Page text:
We all doodle - on the pages of our notebooks, in the margins of the books we read, on the post-its that cover our desk. It's how we remind ourselves of things, express our creative side, or simply just kill time. For the first time ever, a group of people has collected the sketches, drawings, and scribbles from the private letters and notebooks of some of the greatest names in history--notable figures in art and literature, fashion and film--revealing that even the most influential minds have doodled their time away. We sat down with the authors of Scrawl to learn more about to expect from this compilation.
Yale Breslin: Together, you are the caretakers of the David Schulson collection of autographs and artifacts. How big is this collection?
Claudia: I prefer not to publicize the size of the collection, but it’s quite impressive. Scrawl is comprised of our favorite pieces of the “Illustrated Letter Collection” which includes letters with drawings typically as well as artworks with text. There are many other pieces, which we have which can be found at schulsonautographs.com and in our catalogs.
YB: I’d love to know a little bit about the editing process of SCRAWL. How did you decide which doodles made it into the final printed matter?
Caren: We all did it together over the course of a few weeks. The process was fun, we sat on the floor in the basement all together leafing through Dad’s binders and reminiscing and really seeing as if it was the first time, the breadth and depth of this collection. The whole book is a celebration and a memorial. So it was fun to work as a family and tend to his treasures.
Todd: To narrow down the list to the 100 items that are in the book we focused on visual appeal, recognizable names, and honestly, the ones we loved the most…. It was important to us that the book appeals to all ages, targeting our peers, a younger demographic and not just collector’s.
YB: Your father had quite the collection of drawings. How did he get his hands on these over time?
Mom: Private individuals, antiquarian book and autograph dealers, auctions. David had an eye for who was under collected and pieces that were visually engaging.
Todd: I remember being 13 and Dad taking me on one of his buying trips to Europe and feeling like I was chasing Indiana Jones around the world. We’d end up in old bookshops and dusty libraries, dad would haggle and charm and I’ll never forget how excited he was when he found a real treasure. He’d talk about it all night and wake up the next morning ready to continue the hunt.
Caren: He had correspondences with some of the people in the book (some letters are addressed to him) to understand the process behind the work. He would use these letters as a teaching tool in the classroom and literally anyone he would meet. He loved to talk about his collection; he was able to turn everyone into a collector.
YB: Do you think you’re able to get some insight into someone’s personality from the way they ‘doodle’? If so, how and why?
There is something unconscious about a doodle. Your hand does it when your mind is busy doing other things. You doodle when you’re talking on the phone or bored in class or in a work meeting. They are almost like physicalized daydreams. What was so fun about growing up around this stuff was that I would sit in junior high and fill the margins of my textbooks with doodles. And then come home and dad had just bought some Eisenhower doodles on Pentagon stationery. It obliterated any hierarchy. These great thinkers, artists, scientists, leaders… they all doodle. And their doodles are whimsical, and childlike in a way. Like mine. You can see the playful pure part of a person in a doodle and you get the sense that as a species, this drive to draw and create is fundamental. We all do it; it unifies and reveals our true nature in some ways.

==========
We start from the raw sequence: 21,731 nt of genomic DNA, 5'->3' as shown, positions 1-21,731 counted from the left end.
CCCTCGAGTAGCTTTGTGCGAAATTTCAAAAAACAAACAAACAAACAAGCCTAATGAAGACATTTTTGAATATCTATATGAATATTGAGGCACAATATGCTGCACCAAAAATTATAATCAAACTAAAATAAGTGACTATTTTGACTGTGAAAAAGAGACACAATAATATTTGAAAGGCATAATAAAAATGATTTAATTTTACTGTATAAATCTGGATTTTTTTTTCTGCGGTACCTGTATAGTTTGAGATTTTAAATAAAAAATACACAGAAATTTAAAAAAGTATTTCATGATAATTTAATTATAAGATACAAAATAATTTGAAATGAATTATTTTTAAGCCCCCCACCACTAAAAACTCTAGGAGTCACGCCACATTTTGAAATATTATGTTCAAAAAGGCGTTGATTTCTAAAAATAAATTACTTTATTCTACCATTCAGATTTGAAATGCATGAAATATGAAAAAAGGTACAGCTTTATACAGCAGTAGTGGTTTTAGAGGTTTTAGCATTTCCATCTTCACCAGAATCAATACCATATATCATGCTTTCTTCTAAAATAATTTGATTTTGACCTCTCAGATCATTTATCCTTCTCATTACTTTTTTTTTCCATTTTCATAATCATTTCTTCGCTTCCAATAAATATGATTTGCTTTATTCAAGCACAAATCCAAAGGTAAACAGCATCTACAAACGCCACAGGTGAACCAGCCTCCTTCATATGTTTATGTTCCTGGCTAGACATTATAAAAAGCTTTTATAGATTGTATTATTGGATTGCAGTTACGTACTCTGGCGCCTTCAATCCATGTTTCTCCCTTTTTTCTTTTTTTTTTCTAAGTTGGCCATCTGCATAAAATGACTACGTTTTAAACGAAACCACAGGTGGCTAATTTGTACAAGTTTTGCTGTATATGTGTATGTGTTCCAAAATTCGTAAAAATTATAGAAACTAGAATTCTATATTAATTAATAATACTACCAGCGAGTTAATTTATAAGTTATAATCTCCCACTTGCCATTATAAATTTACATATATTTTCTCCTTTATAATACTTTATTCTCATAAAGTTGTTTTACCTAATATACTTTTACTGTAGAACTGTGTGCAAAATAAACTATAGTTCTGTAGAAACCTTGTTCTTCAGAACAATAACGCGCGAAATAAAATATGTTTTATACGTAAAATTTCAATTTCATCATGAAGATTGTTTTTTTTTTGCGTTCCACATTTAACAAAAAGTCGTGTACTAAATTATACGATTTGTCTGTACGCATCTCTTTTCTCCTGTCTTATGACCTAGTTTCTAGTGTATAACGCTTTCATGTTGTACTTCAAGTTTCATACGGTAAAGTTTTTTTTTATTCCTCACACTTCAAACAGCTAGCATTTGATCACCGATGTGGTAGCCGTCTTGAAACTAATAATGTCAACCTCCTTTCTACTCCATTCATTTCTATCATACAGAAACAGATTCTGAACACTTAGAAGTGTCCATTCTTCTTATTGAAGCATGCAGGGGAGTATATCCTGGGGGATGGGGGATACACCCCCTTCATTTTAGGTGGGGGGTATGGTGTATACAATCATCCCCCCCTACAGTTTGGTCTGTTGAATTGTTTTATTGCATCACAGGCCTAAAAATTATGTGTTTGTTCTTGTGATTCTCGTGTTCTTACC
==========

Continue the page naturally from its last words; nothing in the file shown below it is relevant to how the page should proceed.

Mom: I think a quick sketch, doodle, squiggle gives an insight into a moment and a glimpse into a personality particularly when text accompanies the drawing.
YB: Looking back at the process of putting together this book, what were some of the biggest challenges?
Mom: Selecting the pieces was the biggest challenge because some of the most appealing drawings were crafted by little known individuals. We wanted to achieve a balance between eye-catching images and culturally significant people.
YB: When you picked up the book for the first time, how did you collectively feel?
Mom: The book took ten years to realize, from conception just after David died to the brightly colored dynamic work that is SCRAWL. In that time I added pieces to the collection and continue to do so. In so many ways the book reflects our family journey through mourning to healing. We have grown into a reconfigured family and reshaped the uniquely wonderful collection he began over 40 years ago.
Caren: it is hard to express in words. WE manifested our dream, our family, and together. It feels really rare and really special.
Todd: I cried, we all did. You could feel dad in the room. It’s amazing that we could transform our grief, not just into something productive and creative, but into a physical thing we could hold in our hands and see on the shelf of a store. The book is so beautiful and as we leaf through it it’s full of memories. Treasure’s we hunted for in Europe are in the book; things that were up on the walls of our apt through childhood are in the book. It’s really amazing. And we hope that it will open up the family business to a new group of people who maybe don’t even know pieces of art and history exist.